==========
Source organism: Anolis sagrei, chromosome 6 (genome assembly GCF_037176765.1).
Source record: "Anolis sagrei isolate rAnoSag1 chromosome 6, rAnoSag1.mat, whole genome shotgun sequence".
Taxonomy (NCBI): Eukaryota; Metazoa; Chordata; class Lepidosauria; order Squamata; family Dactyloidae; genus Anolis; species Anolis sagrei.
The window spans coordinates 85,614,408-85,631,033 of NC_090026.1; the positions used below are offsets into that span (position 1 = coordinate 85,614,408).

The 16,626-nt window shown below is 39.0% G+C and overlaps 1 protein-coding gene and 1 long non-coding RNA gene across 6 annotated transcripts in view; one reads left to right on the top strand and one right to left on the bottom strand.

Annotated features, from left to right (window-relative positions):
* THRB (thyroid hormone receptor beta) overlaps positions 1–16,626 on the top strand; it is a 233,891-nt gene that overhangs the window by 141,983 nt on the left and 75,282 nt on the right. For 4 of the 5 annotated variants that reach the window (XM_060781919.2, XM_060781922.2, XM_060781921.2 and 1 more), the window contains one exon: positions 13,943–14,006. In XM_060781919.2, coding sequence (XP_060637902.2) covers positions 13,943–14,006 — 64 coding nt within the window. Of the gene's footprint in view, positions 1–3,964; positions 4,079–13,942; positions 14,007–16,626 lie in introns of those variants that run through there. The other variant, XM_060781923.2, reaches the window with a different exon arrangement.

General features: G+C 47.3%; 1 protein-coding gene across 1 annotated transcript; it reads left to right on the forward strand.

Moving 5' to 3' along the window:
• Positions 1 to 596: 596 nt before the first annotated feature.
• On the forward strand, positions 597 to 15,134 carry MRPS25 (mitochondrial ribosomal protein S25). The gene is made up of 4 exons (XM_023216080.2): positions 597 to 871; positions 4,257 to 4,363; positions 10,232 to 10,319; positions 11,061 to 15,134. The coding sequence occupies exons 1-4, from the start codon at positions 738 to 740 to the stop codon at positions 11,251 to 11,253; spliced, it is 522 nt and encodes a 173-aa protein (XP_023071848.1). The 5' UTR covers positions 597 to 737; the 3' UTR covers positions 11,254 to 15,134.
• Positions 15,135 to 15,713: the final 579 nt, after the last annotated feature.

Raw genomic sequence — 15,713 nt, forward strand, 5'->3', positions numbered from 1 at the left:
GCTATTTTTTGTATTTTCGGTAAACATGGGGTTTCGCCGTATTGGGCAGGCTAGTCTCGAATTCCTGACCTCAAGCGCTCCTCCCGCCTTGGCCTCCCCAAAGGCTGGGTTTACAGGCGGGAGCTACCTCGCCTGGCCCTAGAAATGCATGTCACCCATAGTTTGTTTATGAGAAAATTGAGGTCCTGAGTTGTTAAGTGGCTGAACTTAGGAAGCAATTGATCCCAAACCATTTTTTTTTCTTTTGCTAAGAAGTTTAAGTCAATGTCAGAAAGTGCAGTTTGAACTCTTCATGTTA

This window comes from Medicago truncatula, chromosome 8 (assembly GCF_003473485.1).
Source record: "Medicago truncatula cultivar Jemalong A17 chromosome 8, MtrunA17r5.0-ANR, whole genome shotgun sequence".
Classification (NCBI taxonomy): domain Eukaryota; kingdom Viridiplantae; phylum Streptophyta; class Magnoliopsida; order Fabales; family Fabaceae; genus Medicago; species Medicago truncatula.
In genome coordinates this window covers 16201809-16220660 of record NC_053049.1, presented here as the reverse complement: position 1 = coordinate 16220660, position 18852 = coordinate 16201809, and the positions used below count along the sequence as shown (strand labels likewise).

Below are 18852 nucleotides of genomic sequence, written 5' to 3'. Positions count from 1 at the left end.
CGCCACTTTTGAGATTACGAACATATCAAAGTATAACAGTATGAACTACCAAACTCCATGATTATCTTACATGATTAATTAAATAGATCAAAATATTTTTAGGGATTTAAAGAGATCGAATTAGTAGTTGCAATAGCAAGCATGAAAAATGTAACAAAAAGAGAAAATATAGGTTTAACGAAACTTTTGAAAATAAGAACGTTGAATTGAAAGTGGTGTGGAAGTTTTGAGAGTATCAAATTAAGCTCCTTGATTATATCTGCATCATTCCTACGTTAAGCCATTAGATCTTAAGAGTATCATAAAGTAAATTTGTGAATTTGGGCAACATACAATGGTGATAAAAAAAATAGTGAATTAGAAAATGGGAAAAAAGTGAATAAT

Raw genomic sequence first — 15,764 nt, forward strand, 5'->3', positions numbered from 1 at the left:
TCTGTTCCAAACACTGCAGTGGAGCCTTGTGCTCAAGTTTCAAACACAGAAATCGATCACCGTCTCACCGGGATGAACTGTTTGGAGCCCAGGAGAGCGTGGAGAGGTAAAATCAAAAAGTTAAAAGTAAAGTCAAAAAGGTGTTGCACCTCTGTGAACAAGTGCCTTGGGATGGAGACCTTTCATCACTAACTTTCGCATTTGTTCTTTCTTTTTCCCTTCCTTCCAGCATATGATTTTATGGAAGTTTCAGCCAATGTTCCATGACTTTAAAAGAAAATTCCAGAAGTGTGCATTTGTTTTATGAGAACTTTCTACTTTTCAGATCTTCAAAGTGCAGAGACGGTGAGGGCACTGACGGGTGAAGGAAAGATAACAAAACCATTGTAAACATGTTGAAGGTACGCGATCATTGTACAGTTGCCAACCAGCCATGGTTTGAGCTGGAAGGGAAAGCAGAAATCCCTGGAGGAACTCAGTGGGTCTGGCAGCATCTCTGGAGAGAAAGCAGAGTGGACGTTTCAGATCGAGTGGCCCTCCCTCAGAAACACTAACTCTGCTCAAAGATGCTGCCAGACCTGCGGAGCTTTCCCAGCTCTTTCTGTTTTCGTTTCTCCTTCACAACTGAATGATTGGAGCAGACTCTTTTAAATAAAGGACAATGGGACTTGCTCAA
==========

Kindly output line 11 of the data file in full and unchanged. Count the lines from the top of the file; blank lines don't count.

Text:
• On the forward strand, positions 597 to 15,134 carry MRPS25 (mitochondrial ribosomal protein S25). The gene is made up of 4 exons (XM_023216080.2): positions 597 to 871; positions 4,257 to 4,363; positions 10,232 to 10,319; positions 11,061 to 15,134. The coding sequence occupies exons 1-4, from the start codon at positions 738 to 740 to the stop codon at positions 11,251 to 11,253; spliced, it is 522 nt and encodes a 173-aa protein (XP_023071848.1). The 5' UTR covers positions 597 to 737; the 3' UTR covers positions 11,254 to 15,134.